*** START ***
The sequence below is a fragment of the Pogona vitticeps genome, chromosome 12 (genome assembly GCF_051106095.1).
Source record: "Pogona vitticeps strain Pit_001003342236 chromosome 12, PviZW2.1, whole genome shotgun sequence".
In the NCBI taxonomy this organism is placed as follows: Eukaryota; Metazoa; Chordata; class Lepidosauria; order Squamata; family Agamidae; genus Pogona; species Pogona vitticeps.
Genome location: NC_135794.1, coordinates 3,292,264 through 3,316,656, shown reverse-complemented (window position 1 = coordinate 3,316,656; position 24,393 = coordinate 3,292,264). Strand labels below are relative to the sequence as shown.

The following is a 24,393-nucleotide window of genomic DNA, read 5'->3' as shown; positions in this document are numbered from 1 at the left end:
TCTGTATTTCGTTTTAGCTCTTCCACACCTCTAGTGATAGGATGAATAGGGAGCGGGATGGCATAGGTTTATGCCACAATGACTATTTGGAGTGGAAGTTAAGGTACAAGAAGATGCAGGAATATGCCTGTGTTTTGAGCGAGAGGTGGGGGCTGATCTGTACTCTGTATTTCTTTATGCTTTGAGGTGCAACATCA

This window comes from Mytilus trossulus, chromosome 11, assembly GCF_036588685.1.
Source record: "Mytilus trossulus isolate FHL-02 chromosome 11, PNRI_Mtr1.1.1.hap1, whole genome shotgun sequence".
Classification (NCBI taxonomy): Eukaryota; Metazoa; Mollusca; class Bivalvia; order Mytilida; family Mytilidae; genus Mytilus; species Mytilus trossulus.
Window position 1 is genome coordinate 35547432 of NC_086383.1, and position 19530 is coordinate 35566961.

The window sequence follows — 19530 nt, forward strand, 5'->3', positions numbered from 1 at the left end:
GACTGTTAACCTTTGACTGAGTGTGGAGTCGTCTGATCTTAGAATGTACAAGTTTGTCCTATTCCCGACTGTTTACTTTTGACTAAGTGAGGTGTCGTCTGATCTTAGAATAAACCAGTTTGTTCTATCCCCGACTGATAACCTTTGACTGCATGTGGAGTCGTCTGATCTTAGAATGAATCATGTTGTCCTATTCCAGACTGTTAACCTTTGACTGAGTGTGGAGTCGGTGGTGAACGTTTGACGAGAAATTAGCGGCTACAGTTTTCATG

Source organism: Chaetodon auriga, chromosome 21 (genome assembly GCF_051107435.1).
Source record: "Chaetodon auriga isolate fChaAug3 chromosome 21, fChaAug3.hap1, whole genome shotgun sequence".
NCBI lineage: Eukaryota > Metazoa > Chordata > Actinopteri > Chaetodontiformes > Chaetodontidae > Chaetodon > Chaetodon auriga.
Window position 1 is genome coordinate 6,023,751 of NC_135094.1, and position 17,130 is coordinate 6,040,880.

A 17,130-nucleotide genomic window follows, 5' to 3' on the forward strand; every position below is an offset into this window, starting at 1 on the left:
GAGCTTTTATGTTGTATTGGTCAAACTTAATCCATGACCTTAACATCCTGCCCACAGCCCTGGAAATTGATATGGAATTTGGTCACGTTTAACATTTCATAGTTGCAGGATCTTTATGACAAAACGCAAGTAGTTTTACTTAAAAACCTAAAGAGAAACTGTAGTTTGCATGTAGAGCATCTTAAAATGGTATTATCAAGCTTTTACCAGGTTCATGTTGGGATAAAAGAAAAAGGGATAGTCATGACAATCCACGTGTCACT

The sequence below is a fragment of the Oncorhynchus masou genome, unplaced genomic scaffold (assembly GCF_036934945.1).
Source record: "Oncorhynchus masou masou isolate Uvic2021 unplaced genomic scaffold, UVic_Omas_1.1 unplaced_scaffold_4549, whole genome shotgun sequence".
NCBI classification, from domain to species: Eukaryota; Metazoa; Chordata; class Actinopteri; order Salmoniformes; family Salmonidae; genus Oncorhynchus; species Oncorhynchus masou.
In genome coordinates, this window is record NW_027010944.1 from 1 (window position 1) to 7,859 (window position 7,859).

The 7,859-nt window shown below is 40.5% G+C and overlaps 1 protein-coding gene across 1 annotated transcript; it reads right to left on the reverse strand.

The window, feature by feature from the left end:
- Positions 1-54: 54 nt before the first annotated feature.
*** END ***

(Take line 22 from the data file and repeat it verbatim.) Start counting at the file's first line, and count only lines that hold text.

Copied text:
In genome coordinates, this window is record NW_027010944.1 from 1 (window position 1) to 7,859 (window position 7,859).